Derrick Hall: It’s a lot of broken TV remotes at home, I can tell you that. It’s tough because I take every game so personally, you know, I want to win every game for our season ticket holders and die-hard fans and our employees, and our team players deserve rings every year; the sweat and tears they put into that organization, so it is tough. Yet, there is a balance, because you know you are not going to win every year, you can’t control that. We try and say “try to find a way to win even when you lose, so that’s a challenge of ours each day. Yet when things are going great people are still only focused on “what’s the record of the team?”, “how’s the new first basemen doing?” and it’s tough, and so I think we have done a nice job of things we can control we are doing such a good job with, for example making that positive impact on the community, here we are, we are little over twenty years old, and we have already given back over sixty-five million dollars to the community. That’s something that our fans can be proud of each day regardless of how we are playing, so that’s a way to win even when you lose, making sure that we do have the best possible culture, that we are providing the best fan experience, that’s up to us, and to make sure that we are very consistent in those areas where we do control items.
Eric Sperling: I want to talk about your community involvement for a bit because you give back more than any of the team here in the Valley. And you know, we’ve seen firsthand some of the things you do in various neighborhoods, tell me how passionate you are, the rewards you get and maybe a brief specific story of one of the most moving things you have been a part of.
Derrick Hall: Its powerful. I mean there aren’t to many organizations or individuals that we turned down, and I look back at what we’ve done over the years and I think the most powerful image we would say first and foremost because it’s actually the field itself, the physical field when we started giving Diamondback’s field building programm, now we have forty two of those fields throughout all of Arizona, that was the biggest thing we did. Now, it’s just one of many, we are giving away this grand slam awards of a hundred thousand dollars plus, and we are giving away say five to ten of those a year, and we are giving away grants anywhere from twenty five hundred to ten thousand dollars, and we are giving away 75 or a hundred of those. When we are making sure that kids that couldn’t afford or leagues that couldn’t afford uniforms to play baseball or softball, now we are providing those uniforms so the leagues can stay open or wave entry fees or build concession stands or fix their fields, we have that going now. When you are in the schools and you are given a hundred thousand dollars away through challenges each year with all these schools that are benefiting, when you are going to hospitals and making a difference that’s what it’s all about. And it’s not just us, it’s our players, it’s our coaches, it’s ingrained in who they are. We teach them at a very young age in the minor leagues that they need to go to schools and read stories to kids, they need to go to hospitals, not with the camera behind them but because it’s the right thing to do. So by the time they get here they are still doing that and we get phone calls from PCH saying “boy, you wouldn’t believe it but your first placement has come by each of the last three weeks of the off season” and we didn’t know, you know that’s powerful, and it sends a message to the entire organization that you don’t do it for the accolades, you don’t do it to be talked about, you do it because you know you have a social responsibility and you can truly make that impact.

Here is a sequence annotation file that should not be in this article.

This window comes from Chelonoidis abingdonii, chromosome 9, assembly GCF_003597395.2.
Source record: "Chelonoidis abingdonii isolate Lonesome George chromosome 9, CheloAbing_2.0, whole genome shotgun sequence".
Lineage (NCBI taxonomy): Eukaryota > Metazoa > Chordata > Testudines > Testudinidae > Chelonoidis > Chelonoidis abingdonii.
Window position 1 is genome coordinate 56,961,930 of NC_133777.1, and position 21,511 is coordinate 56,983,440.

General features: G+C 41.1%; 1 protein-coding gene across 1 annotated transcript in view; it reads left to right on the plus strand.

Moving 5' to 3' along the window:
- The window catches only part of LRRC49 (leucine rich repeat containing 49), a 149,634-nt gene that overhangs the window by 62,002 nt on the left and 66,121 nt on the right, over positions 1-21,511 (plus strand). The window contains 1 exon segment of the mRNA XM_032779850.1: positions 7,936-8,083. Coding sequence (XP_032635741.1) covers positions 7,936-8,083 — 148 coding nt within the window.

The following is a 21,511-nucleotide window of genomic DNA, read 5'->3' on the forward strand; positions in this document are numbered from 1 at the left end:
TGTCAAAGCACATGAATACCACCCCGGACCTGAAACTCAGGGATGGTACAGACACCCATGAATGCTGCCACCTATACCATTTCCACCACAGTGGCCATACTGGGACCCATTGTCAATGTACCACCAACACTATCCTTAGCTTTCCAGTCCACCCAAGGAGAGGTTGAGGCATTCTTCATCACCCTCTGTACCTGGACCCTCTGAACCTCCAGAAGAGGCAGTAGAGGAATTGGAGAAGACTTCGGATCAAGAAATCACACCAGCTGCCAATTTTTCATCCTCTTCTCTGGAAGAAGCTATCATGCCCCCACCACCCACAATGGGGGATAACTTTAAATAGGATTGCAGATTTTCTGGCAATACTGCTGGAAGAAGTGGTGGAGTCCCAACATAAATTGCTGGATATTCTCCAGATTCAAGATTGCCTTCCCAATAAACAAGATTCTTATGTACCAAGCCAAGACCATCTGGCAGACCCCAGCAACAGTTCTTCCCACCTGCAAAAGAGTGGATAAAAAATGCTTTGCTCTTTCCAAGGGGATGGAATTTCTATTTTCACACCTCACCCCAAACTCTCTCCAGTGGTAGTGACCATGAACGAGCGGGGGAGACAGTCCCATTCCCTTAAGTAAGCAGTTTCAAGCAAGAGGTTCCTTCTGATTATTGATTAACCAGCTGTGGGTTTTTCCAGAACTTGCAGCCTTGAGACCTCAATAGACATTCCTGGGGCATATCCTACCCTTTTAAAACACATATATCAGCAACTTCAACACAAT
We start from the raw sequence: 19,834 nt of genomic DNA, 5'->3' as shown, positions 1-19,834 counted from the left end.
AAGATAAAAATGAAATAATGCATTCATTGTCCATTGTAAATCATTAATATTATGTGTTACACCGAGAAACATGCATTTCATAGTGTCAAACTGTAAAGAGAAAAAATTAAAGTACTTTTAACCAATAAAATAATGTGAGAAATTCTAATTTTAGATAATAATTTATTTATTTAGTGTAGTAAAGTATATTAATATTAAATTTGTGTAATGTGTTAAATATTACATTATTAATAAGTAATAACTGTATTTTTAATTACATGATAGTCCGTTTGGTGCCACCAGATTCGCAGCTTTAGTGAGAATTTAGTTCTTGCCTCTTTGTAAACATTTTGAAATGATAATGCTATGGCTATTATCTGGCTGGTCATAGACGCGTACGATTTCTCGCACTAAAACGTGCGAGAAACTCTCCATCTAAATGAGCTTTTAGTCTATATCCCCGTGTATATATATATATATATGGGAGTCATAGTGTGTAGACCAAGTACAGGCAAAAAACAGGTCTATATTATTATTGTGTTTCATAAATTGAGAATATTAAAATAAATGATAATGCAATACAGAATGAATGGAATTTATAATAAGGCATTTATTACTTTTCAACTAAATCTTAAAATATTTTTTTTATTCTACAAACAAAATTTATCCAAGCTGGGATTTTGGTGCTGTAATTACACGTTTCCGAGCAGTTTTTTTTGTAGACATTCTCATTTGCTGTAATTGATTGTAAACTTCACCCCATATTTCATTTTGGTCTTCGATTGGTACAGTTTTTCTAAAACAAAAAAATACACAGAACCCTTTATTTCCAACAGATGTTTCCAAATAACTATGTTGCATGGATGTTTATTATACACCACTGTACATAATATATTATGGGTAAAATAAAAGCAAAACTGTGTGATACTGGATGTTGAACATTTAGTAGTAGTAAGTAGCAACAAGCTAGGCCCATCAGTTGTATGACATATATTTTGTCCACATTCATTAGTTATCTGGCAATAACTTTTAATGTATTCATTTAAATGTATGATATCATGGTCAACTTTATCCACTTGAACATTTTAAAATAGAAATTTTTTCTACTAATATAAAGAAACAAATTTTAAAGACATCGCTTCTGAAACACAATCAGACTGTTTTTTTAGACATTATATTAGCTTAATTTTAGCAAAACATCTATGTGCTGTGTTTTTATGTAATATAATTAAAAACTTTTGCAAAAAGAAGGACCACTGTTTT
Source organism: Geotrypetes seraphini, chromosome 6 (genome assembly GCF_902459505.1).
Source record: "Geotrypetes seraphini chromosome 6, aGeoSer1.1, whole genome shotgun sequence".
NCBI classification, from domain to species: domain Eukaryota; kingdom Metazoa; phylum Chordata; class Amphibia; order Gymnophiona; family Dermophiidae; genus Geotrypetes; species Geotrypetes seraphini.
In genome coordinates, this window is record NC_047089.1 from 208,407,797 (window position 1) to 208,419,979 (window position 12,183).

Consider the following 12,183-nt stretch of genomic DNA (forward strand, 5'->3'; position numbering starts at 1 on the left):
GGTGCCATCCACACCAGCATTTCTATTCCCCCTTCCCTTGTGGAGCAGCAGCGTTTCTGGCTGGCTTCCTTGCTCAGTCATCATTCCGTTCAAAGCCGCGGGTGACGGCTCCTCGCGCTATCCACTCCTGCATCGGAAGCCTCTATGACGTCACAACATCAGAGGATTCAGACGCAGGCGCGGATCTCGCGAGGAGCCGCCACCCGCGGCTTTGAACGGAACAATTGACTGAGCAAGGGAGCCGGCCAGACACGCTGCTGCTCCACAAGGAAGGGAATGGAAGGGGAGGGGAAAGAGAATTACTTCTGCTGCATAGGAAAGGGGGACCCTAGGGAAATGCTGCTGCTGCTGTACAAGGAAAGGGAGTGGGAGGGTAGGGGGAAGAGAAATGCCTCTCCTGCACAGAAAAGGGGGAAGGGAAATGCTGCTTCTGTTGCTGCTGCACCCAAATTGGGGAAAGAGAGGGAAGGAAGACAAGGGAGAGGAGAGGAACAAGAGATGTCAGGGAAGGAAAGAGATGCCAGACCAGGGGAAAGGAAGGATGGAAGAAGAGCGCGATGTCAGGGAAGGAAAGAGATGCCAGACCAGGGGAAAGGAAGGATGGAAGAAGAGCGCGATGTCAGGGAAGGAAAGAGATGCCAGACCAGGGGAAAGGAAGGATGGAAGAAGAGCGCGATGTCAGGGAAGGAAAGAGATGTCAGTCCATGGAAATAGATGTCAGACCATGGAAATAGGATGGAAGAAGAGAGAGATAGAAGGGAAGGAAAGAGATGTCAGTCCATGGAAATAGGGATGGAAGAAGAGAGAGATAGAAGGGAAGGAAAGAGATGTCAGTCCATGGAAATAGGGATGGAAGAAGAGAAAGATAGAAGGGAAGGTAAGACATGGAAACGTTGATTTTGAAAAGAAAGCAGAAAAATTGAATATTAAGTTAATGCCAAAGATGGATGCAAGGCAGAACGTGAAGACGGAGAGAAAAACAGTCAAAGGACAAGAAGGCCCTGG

Eric Sperling: You said at the beginning, you said everybody is a sport a fan.
Derrick Hall: Not everybody.
Eric Sperling: Not everybody is a sports fan, not everybody is an Arizona Diamondbacks fan.
Derrick Hall: What?
Eric Sperling: What?! When you do this in the community, when everything you just rattled off, do you find especially in Arizona where you know, I’m from Pittsburg, Chris is from New York, everybody comes from different markets so we have affiliations to other teams. But, you know, on the business side you are building a brand, you are building the Arizona Diamondbacks team as a brand. Have you seen the transition from am not even a sports fan, to now all of sudden I am a Diamondbacks fan, now am going to the games because of what you’ve done?